The influence of production’s controls in the lifespan of Stockyard Machines

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The stockyard machines are mobile equipment used for piling and/or reclaiming bulk material in stockyards, most often called bulk material handling machines. The bulk materials are initially piled and consequently reclaimed in order to be boarded on to transport systems, mainly by train or ships. These kinds of machinery are usually large, reaching weights of over to 1000 tons and are designed to operate for years under severe environmental conditions. Usually, the manufacturers must show compliance to ISO-5049 standard during the design phase of the equipment.  

The lifespan for this kind of equipment varies considerably for many reasons. The manufacturer might, for instance, design the equipment following strict requirements, thus attaining a bigger safety margin for fatigue. Consequently, the machine becomes heavier and therefore expensive.

A strong influence, directly related to the lifespan of heavy machinery produced with thick steel plates, is the quality of its production. The steel plates are joined through welding using procedures such as: GMAW (MIG/MAG), SMAW (Shielded metal arc welding), SAW (submerged arc welding). Besides the highly controlled fabrication procedures, the manufacturer must also adopt nondestructive testing for the inspection of the welded joints during the production process of these machines.

Nondestructive testing (NDT)

Why is it important to follow nondestructive testing during the equipment production?

It is a reasonable premise in the fracture mechanics field to believe that welding process introduces discontinuities in welded joints. The presence of discontinuities is almost inherent to the welding process of steel plates. Knowing that situation, the size of these discontinuities must be controlled, in order to assure that the defect is so small that the lifespan of the welded connection will not be affected. Welding heats the metal above its fusion temperature and within this process several metallurgical transformations occur until the cooling stage reaches room temperature, for instance, the recrystallization of steel. These alterations in the steel structure take place in the area in which the plate melts into the other up to the Heat-affected zone (HAZ), which is a zone outside of the melted region that was significantly affected by the heating process, in this region it is expected some susceptibility to crack nucleation, depending on the conditions. The welding process can then lead to several discontinuities, visible or not. Thus, nondestructive testing is used during production to control the size of these discontinuities to assure it is within the requirements for approval. As a consequence, the welded joints incur a lifespan warranty of sorts.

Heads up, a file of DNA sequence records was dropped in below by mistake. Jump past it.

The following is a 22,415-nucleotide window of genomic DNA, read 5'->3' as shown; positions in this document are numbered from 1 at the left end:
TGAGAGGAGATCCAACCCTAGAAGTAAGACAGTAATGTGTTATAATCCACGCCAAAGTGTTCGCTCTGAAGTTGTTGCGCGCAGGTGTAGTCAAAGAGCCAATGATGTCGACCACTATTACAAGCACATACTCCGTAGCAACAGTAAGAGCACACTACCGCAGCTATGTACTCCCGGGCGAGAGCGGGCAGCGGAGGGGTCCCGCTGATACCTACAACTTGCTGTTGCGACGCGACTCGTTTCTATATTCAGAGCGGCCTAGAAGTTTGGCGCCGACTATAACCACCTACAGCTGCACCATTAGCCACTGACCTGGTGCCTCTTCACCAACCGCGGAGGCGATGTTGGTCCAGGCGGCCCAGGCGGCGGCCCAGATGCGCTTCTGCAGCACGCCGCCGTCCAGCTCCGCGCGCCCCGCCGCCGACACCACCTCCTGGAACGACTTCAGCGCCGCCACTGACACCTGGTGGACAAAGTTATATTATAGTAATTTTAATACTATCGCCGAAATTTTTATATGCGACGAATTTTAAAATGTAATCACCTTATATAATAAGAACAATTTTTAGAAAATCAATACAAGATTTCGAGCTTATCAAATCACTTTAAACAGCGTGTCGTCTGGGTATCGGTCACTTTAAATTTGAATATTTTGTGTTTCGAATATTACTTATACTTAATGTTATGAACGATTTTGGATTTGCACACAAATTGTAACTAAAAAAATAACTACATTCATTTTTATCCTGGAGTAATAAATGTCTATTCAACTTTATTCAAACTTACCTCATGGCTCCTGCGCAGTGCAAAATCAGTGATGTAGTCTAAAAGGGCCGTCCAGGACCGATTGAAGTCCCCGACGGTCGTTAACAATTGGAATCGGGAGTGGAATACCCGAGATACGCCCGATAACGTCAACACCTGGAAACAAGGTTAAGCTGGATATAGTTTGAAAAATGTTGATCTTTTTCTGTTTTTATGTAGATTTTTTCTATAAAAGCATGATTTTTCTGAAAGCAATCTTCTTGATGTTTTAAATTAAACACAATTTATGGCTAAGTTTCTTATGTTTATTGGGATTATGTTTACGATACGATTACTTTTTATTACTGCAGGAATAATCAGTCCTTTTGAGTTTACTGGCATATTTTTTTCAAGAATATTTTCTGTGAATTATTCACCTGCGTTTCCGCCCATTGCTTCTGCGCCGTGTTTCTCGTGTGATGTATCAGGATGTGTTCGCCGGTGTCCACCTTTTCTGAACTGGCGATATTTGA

Fatigue and initial cracks 

A component’s fatigue stages can be divided into two phases, nucleation and propagation. 

The first phase, nucleation (formation of the initial crack), is the most important, and corresponds to the biggest part in the component’s lifespan. Overall, a considerable part of the fatigue period in a welded metal (80%) is due to the crack’s nucleation process. In cases where the production is poorly controlled, these 80% are practically eliminated, as during the production by welding, microscopic cracks are inserted onto the machine parts. As a consequence, the lifespan of the machine steel structure is then reduced to only 20% of what was forecasted during the design (estimative for extreme cases).